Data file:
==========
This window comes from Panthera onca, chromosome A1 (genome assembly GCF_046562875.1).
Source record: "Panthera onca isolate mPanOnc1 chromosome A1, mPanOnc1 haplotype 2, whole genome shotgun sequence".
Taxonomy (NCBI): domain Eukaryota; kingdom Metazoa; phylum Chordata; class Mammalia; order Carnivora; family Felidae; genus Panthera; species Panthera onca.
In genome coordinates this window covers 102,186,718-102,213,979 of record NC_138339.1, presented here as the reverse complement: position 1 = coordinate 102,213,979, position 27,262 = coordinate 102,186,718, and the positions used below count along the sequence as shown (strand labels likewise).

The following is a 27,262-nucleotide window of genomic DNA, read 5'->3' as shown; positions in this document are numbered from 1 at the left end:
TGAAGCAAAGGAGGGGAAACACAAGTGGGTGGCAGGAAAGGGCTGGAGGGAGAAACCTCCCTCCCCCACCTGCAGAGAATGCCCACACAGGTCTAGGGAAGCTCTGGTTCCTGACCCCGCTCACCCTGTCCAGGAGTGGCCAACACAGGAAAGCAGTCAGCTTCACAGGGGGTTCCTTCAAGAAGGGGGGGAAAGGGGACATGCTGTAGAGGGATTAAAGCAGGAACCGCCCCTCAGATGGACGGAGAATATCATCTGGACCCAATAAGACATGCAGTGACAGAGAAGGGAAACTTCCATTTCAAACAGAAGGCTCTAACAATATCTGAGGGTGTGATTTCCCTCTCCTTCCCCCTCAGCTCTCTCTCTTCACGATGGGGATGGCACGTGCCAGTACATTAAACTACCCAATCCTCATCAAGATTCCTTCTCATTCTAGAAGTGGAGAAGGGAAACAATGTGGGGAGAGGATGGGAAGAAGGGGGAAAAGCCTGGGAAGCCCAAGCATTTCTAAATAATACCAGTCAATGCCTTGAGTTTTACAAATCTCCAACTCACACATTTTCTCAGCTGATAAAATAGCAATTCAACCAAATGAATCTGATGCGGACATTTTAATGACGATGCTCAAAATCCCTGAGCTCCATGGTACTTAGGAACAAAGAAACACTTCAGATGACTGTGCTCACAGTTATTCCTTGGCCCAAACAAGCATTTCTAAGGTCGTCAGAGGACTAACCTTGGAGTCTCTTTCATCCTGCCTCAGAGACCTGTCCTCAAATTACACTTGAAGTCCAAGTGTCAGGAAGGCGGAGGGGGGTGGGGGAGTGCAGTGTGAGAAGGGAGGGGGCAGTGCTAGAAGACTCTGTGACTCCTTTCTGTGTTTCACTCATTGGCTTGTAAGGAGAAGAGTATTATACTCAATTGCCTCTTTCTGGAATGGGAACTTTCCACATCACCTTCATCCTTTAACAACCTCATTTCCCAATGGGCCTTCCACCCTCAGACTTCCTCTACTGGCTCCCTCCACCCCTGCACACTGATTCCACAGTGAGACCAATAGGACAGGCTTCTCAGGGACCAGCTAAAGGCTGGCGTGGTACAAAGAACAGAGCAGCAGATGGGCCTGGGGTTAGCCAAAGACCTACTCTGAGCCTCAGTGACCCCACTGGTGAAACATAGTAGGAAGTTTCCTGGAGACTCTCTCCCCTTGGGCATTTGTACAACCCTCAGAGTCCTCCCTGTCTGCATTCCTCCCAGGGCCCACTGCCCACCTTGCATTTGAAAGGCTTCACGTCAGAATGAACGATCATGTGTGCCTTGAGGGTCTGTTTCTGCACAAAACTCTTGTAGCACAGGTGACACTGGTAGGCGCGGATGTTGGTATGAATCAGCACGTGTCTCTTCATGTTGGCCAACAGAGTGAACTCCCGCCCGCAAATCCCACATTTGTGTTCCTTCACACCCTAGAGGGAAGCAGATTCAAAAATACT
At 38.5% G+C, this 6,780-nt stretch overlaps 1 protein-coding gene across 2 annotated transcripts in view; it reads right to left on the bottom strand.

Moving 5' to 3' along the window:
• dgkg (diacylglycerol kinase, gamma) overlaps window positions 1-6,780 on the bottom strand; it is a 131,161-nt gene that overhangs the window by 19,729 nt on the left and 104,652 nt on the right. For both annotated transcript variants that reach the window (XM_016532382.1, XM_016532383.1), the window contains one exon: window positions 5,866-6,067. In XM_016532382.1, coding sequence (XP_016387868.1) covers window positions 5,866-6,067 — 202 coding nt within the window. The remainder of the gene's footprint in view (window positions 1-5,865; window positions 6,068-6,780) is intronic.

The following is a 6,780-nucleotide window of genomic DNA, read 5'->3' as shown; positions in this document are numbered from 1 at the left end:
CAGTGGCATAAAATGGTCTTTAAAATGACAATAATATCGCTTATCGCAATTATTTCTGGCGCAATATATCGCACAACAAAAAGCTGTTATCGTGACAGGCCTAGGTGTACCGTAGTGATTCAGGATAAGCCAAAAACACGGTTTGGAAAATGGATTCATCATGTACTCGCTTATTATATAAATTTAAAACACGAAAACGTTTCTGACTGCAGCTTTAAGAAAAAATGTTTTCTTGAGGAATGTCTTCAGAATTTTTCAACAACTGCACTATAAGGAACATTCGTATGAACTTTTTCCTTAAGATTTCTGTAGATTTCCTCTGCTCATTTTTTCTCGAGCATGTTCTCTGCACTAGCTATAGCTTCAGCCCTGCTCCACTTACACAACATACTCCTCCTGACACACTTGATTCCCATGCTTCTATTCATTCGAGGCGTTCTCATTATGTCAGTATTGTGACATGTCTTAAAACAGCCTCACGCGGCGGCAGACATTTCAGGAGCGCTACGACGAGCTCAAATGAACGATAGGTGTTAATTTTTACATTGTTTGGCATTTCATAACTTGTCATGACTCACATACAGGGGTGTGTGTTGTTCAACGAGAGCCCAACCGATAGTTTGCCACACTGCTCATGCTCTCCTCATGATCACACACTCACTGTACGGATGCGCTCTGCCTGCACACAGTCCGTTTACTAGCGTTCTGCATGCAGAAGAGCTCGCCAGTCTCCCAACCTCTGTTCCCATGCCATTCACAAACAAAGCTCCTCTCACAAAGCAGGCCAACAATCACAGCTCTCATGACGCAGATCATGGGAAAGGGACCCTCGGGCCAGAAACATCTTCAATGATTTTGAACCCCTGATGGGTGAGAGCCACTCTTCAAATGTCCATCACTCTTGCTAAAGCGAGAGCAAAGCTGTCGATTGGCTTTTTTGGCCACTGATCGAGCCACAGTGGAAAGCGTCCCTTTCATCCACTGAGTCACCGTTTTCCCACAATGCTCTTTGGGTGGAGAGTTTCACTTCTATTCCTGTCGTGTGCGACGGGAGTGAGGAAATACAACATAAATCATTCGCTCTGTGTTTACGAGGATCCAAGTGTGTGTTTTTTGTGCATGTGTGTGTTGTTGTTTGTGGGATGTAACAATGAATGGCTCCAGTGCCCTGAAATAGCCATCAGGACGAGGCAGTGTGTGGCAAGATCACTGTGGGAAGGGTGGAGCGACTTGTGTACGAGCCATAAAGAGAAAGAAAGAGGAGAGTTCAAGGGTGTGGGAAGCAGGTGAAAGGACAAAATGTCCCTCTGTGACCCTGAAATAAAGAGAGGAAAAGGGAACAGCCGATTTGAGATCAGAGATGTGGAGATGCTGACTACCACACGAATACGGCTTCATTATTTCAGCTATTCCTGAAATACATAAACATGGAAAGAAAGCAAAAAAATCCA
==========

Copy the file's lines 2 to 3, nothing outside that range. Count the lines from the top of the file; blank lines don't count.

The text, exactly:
Source record: "Panthera onca isolate mPanOnc1 chromosome A1, mPanOnc1 haplotype 2, whole genome shotgun sequence".
Taxonomy (NCBI): domain Eukaryota; kingdom Metazoa; phylum Chordata; class Mammalia; order Carnivora; family Felidae; genus Panthera; species Panthera onca.